Stents are relatively small, as they are often required to be passed through tight confines of anatomical lumens. A stent must often have great longitudinal flexibility to allow it to pass through tortuous curves of anatomical lumens. Stents typically comprise a fine network of struts which form a tubular scaffold. The tubular scaffold must often be capable of being crimped onto a delivery device, such as a balloon, to reduce its size to allow passage through anatomical lumens, and then forcibly expanded by the balloon to an enlarged, deployed state at the desired location within the body. For some stents, the tubular scaffold must be capable of self-expanding from its crimped state at the desired location within the body. After implantation and deployment, the tubular scaffold must have sufficient strength to support surrounding anatomical structures. Thus it will be appreciated that stents present unique design challenges.

Stents have in the past been made of metals, such as nickel-titanium alloys having shape memory and superelastic properties. The advent of polymer stents have presented further design challenges. The design of a polymer stent must take into account that, as compared to metal stents of the same dimensions, polymer stents typically have less radial strength and rigidity and less fracture toughness. Thus, there is a continuing need for a method and system for manufacturing polymer stents that (a) increase uniformity from stent to stent, (b) allow for tight control of design parameters, such as the thickness and dimension of individual stent struts, and/or (c) increase manufacturing efficiency.

SUMMARY OF THE INVENTION

Briefly and in general terms, the present invention is directed to a method and system for forming a polymer endoprosthesis.

In aspects of the present invention, a method comprises injecting a polymer material into a cavity of a first mold in order to form a stock tube, placing the stock tube in a cavity of a second mold, wherein the stock tube enters the second mold as it exits the first mold, and expanding the stock tube to form a precursor tube within the second mold.

In aspects of the present invention, a method comprises forming a stock tube of polymer material in an injection mold, transferring the stock tube from the injection mold to a blow mold, the transferring step performed while the stock tube is at a temperature at or above Tg of the polymer material, and expanding the stock tube in the blow mold in order to form a precursor tube.

In aspects of the present invention, a system comprises an injection mold having an injection mold cavity, a blow mold having a blow mold cavity, and a door movable from an first position to a second position, the injection mold cavity and the blow mold cavity being separated from each other by the door when at the first position, the injection mold cavity and the blow mold cavity being exposed to each other with when the door is at the second position.

The features and advantages of the invention will be more readily understood from the following detailed description which should be read in conjunction with the accompanying drawings.

BRIEF DESCRIPTION OF THE DRAWINGS

FIG. 1 is flow diagram showing a method according to some embodiments of the present invention.

FIG. 2A is a cross-section view of a system according to some embodiments of the present invention, showing the system prior to injection of a polymer resin.

FIG. 2B is a cross-section view of the system of FIG. 2A, showing the system after polymer resin is injected into an injection mold cavity.

FIG. 2C is a cross-section view of the system of FIG. 2A, showing the system after the polymer resin, referred to as a stock tube, is ejected in a non-molten state directly into a blow mold cavity.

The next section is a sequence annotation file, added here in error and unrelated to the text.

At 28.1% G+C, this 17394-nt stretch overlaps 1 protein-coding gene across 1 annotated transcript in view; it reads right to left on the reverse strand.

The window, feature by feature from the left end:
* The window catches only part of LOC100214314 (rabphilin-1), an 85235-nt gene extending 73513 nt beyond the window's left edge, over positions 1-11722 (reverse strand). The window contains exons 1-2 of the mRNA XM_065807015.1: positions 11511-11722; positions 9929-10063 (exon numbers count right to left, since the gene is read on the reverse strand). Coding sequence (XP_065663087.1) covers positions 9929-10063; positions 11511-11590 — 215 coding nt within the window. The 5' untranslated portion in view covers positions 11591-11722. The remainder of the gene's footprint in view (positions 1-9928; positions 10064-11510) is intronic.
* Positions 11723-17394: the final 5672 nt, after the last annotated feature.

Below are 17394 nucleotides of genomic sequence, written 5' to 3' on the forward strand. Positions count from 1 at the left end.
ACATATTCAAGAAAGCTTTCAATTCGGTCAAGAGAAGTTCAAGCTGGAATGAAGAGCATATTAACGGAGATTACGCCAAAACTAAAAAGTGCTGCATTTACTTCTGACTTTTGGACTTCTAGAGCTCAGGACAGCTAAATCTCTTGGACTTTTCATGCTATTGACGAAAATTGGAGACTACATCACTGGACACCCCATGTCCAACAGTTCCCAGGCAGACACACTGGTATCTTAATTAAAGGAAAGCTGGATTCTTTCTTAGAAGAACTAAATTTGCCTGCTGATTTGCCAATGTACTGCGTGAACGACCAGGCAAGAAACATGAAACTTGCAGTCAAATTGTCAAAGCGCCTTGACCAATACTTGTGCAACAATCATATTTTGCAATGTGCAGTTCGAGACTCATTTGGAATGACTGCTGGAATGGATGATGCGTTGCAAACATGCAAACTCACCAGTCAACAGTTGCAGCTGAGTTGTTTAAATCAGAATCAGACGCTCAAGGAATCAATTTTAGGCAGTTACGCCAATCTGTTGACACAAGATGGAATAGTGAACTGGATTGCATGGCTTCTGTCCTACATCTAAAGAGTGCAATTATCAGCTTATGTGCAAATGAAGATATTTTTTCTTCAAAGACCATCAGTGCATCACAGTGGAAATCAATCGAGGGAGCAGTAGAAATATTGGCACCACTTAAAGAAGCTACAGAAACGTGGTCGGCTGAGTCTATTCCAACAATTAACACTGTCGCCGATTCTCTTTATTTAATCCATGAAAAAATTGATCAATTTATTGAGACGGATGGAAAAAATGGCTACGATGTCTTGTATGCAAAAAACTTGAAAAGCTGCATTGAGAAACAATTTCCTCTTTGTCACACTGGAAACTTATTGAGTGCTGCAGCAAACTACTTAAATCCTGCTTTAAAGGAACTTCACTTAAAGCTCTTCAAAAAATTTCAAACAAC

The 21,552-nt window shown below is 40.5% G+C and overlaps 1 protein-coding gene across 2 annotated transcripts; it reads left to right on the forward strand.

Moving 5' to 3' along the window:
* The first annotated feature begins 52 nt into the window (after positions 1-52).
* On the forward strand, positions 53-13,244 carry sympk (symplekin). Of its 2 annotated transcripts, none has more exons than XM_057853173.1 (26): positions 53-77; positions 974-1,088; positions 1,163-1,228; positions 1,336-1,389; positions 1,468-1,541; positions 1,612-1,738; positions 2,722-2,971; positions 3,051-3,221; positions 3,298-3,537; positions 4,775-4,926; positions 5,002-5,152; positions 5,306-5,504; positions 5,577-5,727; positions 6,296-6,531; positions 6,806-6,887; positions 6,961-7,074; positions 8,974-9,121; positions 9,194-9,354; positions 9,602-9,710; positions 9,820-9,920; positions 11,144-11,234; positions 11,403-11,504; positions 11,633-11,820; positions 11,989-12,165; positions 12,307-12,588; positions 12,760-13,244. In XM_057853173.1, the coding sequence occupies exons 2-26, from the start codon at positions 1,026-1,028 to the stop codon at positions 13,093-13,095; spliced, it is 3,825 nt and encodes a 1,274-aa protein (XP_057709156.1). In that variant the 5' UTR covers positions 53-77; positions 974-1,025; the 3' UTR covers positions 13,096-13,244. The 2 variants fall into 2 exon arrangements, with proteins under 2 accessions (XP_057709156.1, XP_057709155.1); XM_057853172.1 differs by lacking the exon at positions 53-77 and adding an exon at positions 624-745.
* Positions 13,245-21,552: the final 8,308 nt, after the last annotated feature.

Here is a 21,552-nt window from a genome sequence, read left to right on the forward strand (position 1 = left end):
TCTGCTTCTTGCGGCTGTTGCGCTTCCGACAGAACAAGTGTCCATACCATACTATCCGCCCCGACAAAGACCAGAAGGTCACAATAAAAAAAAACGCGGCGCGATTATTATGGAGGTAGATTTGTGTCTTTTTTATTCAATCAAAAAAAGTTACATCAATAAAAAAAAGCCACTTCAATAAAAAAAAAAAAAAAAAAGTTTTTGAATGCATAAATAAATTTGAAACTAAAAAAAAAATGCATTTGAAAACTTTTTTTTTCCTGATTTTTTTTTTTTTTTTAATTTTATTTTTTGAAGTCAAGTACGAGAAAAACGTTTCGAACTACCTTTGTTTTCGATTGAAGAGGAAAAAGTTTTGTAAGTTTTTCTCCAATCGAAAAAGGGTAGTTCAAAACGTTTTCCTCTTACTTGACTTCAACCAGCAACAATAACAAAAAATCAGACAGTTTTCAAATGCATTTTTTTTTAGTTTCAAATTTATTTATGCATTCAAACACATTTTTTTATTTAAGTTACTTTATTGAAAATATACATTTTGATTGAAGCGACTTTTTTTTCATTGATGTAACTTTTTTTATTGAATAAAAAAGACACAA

FIG. 2D is a cross-section view of the system of FIG. 2A, showing the system after the stock tube is radially expanded against an interior surface of the blow mold cavity.

FIG. 2E is a cross-section view of the expanded polymer resin, referred to as a precursor tube, after having been removed from the blow mold.

FIG. 2F is a cross-section view of the precursor tube carried on a mandrel, showing a cutter removing material from the precursor tube in order form stent struts.

FIGS. 3A-3F are perspective views of a system according to some embodiments of the present invention, showing a stock tube formed from polymer resin injected into an injection mold, and showing a precursor tube formed from the stock tube having been expanded in a blow mold, and showing a stent being formed by removal of material from the precursor tube.

DETAILED DESCRIPTION OF PREFERRED EMBODIMENTS

All publications and patents mentioned in the present specification are incorporated herein by reference to the same extent as if each individual publication or patent was specifically and individually indicated to be incorporated by reference. To the extent there are any inconsistent usages of words and/or phrases between an incorporated publication or patent and the present specification, these words and/or phrases will have a meaning that is consistent with the manner in which they are used in the present specification.

As used herein, any term of approximation such as, without limitation, near, about, approximately, substantially, essentially and the like mean that the word or phrase modified by the term of approximation need not be exactly that which is written but may vary from that written description to some extent. The extent to which the description may vary will depend on how great a change can be instituted and have one of ordinary skill in the art recognize the modified version as still having the properties, characteristics and capabilities of the modified word or phrase. For example without limitation, a material that is described as “substantially at ambient room temperature” refers to a material that is perfectly stabilized at room temperature and a material that one skilled in the art would readily recognize as being at room temperature even though some areas of the material are not perfectly at room temperature. In general, but with the preceding discussion in mind, a numerical value herein that is modified by a word of approximation may vary from the stated value by ±15%, unless expressly stated otherwise.